Thursday, February 20th 2020 at 7.30 PM
Free with RSVP
Join The Africa Center along with the NYC Mayor’s Office of Immigrant Affairs, Africa Services Committee, and African Communities Together for a forum to discuss the expanded travel ban, build community power, and hold community space.
Amaha Kassa is founder and Executive Director of African Communities Together, a national membership organization of African immigrants and their families which he founded in 2012. Amaha has worked as a labor and community organizer for 25 years. He is a licensed attorney who earned his law degree from UC Berkeley and his Master’s in Public Policy from Harvard Kennedy School. He is an immigrant from Ethiopia.
May Malik serves as the Deputy Commissioner for External Affairs at the Mayor’s Office of Immigrant Affairs, where she leads the agency’s work in three distinct teams: Communications, Intergovernmental Affairs, Outreach & Organizing and Public-Private Partnerships. Previously, May served as the Director of Public/Private Partnerships at NYC Service, where she lead and executed strategic cross-sector partnerships designed to leverage financial and people power in addressing some of New York City’s socioeconomic challenges; worked in Sudan as part of a collaborative effort between Save the Children, UNICEF, and the Federal Ministry of Education to provide psycho-social intervention programs to children in conflict and post-conflict zones; helped to design communications and support fundraising strategies for Lalela, which provides arts education and critical messaging to at-risk youth in South Africa, Northern Uganda, and the South Bronx; co-founded P.R.Y.D.E., a nonprofit aimed at partnering with conflict-affected communities in order to facilitate social transformation through community-driven peace education; and traveled to 30+ countries and over 100 cities as a tour publicist for Depeche Mode. May received her B.A. in Political Science from the University of California, Santa Barbara, and her MA in International Educational Development from Columbia University.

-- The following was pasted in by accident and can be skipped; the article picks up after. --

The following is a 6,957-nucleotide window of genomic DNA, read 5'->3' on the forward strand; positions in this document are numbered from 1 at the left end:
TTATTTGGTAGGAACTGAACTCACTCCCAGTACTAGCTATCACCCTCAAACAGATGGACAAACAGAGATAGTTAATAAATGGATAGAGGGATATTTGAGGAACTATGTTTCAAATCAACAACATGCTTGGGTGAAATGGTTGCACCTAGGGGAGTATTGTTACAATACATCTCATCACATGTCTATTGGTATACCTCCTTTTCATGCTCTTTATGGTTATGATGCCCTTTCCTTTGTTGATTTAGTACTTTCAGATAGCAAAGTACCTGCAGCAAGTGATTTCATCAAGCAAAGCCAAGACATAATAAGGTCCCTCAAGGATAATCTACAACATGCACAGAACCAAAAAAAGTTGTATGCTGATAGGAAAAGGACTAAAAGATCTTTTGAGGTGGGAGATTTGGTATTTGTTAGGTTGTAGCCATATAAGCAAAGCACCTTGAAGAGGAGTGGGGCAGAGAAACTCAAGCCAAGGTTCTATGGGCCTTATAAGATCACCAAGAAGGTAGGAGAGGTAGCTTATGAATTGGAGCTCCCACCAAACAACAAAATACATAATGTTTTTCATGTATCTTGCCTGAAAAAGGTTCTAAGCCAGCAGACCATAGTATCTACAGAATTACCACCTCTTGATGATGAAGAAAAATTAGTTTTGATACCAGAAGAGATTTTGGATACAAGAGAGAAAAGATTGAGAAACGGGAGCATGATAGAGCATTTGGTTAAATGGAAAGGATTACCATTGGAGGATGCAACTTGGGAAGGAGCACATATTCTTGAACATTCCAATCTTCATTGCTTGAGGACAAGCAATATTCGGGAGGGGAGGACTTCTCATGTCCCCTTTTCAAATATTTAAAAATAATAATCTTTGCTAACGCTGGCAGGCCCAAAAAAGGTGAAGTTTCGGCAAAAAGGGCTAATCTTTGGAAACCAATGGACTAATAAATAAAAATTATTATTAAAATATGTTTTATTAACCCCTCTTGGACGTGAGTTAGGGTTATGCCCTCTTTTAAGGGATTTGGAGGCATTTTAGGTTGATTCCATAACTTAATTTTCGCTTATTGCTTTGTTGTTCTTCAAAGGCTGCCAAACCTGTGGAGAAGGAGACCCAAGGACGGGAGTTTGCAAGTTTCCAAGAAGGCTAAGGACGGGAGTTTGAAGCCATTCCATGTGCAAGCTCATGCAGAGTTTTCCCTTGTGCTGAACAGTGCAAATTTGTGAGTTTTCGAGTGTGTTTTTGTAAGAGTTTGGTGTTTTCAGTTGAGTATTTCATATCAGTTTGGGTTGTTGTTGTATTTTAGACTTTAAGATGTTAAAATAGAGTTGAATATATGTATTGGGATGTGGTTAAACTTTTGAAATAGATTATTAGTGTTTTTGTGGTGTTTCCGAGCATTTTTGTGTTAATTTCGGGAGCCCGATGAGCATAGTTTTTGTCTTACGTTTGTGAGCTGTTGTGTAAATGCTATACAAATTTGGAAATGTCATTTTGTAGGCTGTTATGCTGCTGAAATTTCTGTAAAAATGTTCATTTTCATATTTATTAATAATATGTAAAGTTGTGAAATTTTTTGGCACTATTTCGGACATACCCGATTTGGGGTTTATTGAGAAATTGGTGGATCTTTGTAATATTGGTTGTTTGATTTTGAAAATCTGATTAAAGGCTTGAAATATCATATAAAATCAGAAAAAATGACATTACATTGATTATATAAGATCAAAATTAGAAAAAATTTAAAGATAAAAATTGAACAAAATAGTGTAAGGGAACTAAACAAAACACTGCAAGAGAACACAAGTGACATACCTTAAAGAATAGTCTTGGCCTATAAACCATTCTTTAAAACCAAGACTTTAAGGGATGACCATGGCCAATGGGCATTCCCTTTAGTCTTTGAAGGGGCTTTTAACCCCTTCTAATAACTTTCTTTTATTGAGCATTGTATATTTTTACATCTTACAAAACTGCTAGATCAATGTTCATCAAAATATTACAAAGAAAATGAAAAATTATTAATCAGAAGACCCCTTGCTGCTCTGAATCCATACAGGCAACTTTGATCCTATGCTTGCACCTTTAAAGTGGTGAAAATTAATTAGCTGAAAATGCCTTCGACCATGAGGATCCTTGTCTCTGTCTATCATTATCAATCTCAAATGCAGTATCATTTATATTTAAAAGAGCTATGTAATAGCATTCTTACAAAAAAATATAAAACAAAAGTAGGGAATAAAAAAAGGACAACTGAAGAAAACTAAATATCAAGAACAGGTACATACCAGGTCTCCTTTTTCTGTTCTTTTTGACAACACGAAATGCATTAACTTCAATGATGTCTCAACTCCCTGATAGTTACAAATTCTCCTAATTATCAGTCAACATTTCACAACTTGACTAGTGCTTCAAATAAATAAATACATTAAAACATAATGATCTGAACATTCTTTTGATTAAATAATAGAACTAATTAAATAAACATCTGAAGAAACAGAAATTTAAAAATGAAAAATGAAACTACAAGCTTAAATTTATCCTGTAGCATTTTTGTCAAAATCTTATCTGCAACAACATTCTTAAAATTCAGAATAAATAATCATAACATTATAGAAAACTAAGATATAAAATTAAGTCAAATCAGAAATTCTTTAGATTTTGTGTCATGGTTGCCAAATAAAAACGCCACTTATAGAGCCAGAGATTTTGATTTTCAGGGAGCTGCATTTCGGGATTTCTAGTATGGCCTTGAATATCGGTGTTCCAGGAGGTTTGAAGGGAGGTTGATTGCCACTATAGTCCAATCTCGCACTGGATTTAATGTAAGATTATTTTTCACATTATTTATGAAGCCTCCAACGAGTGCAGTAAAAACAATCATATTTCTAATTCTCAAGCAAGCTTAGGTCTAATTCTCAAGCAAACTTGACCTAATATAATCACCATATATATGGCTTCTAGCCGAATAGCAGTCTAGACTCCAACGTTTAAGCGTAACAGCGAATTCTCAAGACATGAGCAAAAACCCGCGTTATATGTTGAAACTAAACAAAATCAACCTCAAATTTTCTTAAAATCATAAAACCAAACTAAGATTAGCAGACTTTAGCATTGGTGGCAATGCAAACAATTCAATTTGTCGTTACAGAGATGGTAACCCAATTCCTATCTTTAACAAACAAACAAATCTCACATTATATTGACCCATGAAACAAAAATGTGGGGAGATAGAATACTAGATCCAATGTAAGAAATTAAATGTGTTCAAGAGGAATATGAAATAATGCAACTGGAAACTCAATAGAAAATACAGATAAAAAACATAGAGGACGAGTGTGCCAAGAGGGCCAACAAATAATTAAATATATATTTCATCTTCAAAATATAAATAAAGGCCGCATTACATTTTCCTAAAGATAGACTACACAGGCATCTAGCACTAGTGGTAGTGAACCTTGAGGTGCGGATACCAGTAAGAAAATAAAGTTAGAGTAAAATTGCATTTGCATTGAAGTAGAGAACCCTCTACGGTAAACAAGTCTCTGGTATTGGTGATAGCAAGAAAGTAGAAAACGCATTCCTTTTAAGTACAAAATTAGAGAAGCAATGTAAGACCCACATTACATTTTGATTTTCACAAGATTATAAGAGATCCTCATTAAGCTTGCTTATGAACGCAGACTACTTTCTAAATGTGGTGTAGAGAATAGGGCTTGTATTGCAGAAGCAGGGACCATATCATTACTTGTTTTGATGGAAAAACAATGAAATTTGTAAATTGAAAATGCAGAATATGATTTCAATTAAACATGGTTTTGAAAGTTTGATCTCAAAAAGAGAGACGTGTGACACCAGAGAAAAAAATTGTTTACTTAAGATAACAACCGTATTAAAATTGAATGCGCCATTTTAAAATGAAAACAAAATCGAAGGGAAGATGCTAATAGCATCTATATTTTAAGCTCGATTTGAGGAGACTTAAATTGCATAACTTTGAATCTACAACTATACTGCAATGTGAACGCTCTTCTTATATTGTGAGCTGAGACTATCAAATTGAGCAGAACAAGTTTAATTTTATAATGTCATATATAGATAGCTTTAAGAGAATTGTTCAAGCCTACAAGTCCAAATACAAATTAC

Samah Mcgona Sisay was born in Liberia and immigrated to the United States with her family at a young age. Samah completed her undergraduate studies in International Affairs at George Washington University and received her law degree from NYU Law. During her three years at NYU Law, Samah was actively involved with the International Refugee Assistance Project (IRAP) and served as a student advocate for two years in the Immigrant Rights Clinic. Samah also worked as a legal intern for Defence for Children International in Freetown, Sierra Leone where she monitored the juvenile court and detention centers and advocated for better services for juvenile survivors of sexual violence. Samah is currently staff attorney at African Services Committee and an Equal Justice Works fellow sponsored by BNY Mellon and Sullivan & Cromwell LLP. During her two year fellowship, Samah provides free legal representation at African Services Committee on a wide range of immigration matters to African and Caribbean immigrant women impacted by gender-based violence. Samah speaks conversational French.